Most importantly though be sure you are comfortable with the transition and landing of a jump just doing straight airs before you try spins and fancy stuff. I never spin off of a jump I haven't straight aired at least once.

Landing my first 360 was one of the coolest feelings in all of skiing for me so hopefully this thread will help people stomp some and share the enjoyment.
post #13 of 24
Thread Starter 
I am trying to find some small hits at Sunday River to practice on.

They have a kids park called Whoville but you can't really spin off the jump because there is no lip and it's on a green run so it's hard to build up speed. Plus there are way too many little kids that have no park experience so they travers over stuff.

I think the Amex park has a few hits that aren't too bad.
post #14 of 24
Scalace im in the same boat as you i got my Public Enemies so i could ski all mountain, and now I find myself spending more and more time in the park trying to slide rails, getting air. this year i am gonna go for a 3 and 180's but i haven't been able to find my 'perfect jump' they are all either too icy, or too big with a sketchy landing. plus all the little hills i ski have way over crowded parks, and if you fall, you will get hit. i vwill be listening to all your ideas, and this weekend i WILL put them to use
post #15 of 24
Thread Starter 
I have been hitting everything in site when I am on them so I am pretty comfortable doing straight airs.

Now I just need to get the balls to start spinning.

I have been skiing switch and doing butters just to get a feel for bringing the skis around and not getting disoriented.
post #16 of 24
I still make sure I turn at least one 360 in a season. Last year it didn't happen till my last day at A-basin (I ended up doing 6 or so). I am at the point (in age, over 40) that I look for ideal take off and LANDING conditions. I am more of a floater than a popper. I also like the wind blown/trail meeting type of take offs. I turn counter clockwise so I plat my left pole at the lip of the launch and pivot off of that. I know "spines" aren't as comon in parks any more, but they work well for me too.

Don't forget the othet "old school jumps like...
Daffys
Bakscratchers
Iron crosses
Spread eagles
Twisters
Tipcrosses
Screaming seamans

and Combinations there of
post #17 of 24
Quote:
Originally Posted by Phil Pugliese
I still make sure I turn at least one 360 in a season. Last year it didn't happen till my last day at A-basin (I ended up doing 6 or so). I am at the point (in age, over 40) that I look for ideal take off and LANDING conditions. I am more of a floater than a popper. I also like the wind blown/trail meeting type of take offs. I turn counter clockwise so I plat my left pole at the lip of the launch and pivot off of that. I know "spines" aren't as comon in parks any more, but they work well for me too.

Don't forget the othet "old school jumps like...
Daffys
Bakscratchers
Iron crosses
Spread eagles
Twisters
Tipcrosses
Screaming seamans

and Combinations there of
Yeah I still love ripping a few enormous daffys every year even though it probably makes all the park rats cringe when they see it. Who cares though, daffys are really fun!
post #18 of 24
Welcome Aboard, and Thank You for flying Old School Airlines...

post #19 of 24
Hmmmmm

I took a one hour freestyle park/pipe class at alpine meadows this weekend. one of things the instructor focussed on was to "too keep the hands way in front" at/after the pop. this assures that your body stays balanced and that you land on the front part of your skies.

I find it interesting that nobody mentioned this above.

- to ski backwards - he suggested a) lean into the hill b)kick left/right using your toes.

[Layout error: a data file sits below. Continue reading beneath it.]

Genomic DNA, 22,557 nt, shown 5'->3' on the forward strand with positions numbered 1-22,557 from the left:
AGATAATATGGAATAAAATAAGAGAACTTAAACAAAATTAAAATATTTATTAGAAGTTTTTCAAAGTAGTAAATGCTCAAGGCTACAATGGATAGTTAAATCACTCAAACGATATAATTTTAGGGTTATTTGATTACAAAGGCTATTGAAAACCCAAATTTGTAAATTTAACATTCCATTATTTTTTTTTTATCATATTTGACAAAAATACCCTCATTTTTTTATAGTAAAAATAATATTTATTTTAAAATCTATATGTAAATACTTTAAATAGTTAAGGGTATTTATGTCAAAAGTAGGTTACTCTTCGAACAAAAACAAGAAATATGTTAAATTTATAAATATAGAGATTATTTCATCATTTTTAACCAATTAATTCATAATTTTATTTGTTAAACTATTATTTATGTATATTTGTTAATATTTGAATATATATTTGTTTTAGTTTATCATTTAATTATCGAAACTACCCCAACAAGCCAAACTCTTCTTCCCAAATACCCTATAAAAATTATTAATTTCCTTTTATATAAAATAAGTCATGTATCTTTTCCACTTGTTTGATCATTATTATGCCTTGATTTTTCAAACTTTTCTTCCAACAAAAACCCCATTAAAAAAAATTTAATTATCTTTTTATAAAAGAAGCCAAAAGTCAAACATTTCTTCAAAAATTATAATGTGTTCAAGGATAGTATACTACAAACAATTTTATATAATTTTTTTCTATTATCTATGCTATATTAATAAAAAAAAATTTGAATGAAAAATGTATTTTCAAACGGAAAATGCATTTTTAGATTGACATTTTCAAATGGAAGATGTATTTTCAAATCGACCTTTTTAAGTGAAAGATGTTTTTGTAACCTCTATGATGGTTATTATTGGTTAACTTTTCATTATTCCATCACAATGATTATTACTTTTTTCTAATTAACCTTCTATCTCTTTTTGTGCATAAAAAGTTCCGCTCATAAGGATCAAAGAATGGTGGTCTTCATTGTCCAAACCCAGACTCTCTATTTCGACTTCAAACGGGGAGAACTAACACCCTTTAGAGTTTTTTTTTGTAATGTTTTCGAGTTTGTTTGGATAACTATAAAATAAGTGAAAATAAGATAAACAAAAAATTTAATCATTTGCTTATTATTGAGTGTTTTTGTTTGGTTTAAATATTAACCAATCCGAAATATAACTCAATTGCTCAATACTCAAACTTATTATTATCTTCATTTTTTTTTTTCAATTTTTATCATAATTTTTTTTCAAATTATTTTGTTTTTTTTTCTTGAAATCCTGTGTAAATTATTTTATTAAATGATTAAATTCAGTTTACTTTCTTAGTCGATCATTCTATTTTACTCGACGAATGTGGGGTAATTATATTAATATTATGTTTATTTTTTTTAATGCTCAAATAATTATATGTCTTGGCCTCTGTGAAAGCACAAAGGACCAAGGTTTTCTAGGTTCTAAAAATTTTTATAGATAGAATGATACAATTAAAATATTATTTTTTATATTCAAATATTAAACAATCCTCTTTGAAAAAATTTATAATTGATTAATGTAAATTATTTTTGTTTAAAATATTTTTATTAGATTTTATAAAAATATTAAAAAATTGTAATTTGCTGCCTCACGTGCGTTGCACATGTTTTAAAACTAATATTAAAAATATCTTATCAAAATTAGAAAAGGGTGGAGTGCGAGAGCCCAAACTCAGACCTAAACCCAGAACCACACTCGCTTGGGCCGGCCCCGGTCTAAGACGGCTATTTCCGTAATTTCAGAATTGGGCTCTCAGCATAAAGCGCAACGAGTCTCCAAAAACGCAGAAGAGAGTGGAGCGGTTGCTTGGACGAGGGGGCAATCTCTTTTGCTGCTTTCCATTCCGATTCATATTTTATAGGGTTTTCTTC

post #20 of 24
Quote:
Originally Posted by Manus
but first you must learn park etiquette, or you will quickly become the most hated person in the park.
This is a great thread, and let me say thanks to all that have contributed. My 34 year old body is also craving some air time. I plan on working on my technique in Park City at the end of February. Now exactly how do I learn "park etiquette" without simply getting yelled at? Any general advice?
post #21 of 24
boredtoo

one piece of advice my instructor gave me - the park is full of kids. a number of them are reckless. hence you need to be extra careful. wait in line. make eye contact with the person behind you to assure that he/she understands that you are going in next. quickly look behind you - before you head down towards the lip, rail or box - to make sure nobody is speeding down towards the park without waiting in line.
post #22 of 24
Thanks Marty, that makes sense. I just wasn't sure if there was some type of secret sign language (other than "the finger" sign)...
post #23 of 24
'Park Etiquit' mainly consits of
1. dont be a **** < lack of better word
2.dont come down the run cut in line never stop hit somthing small and keep going
3.dont cut the line
4.wait your turn, every one hates the person who doesn't wait
5. make eye contact. if you arnt going and someone else wants to go give them a little nod or say 'go ahead'
6. if a boarder is sitting he isn't waiting to go, if he's standing then hes wating to go
the finger sign is usful if someone blatantly brakes these rules (like the noob who comes in and does 2 inch hop off the side of a rail)

thats all i can think of right now but im sure some people can add some stuff. some of the guys there are cool and will help you others just dont care and then there are the morons.
post #24 of 24
some park etiquete:
always ask if anyone is "dropping" if there is a wait for a hit. When you go, say "dropping" so people know you are going
NEVER hit the jump onto a rail as just a jump (not even attempting the rail), unless you are jumping clear over the rail
make sure there is plenty of room between you and the person in front of you (especially in the pipe) so you don't jam up
if you are just skiing through, checking out the jumps (a very good idea before hitting them), make sure you are not interfering with anyone else's line

Basically be cool to everyone, there will always be pricks in the park, but there is no need to stopp to their level. Most of the people in the park will be cool and will answer any questions you might have (and often they can teach you new tricks too).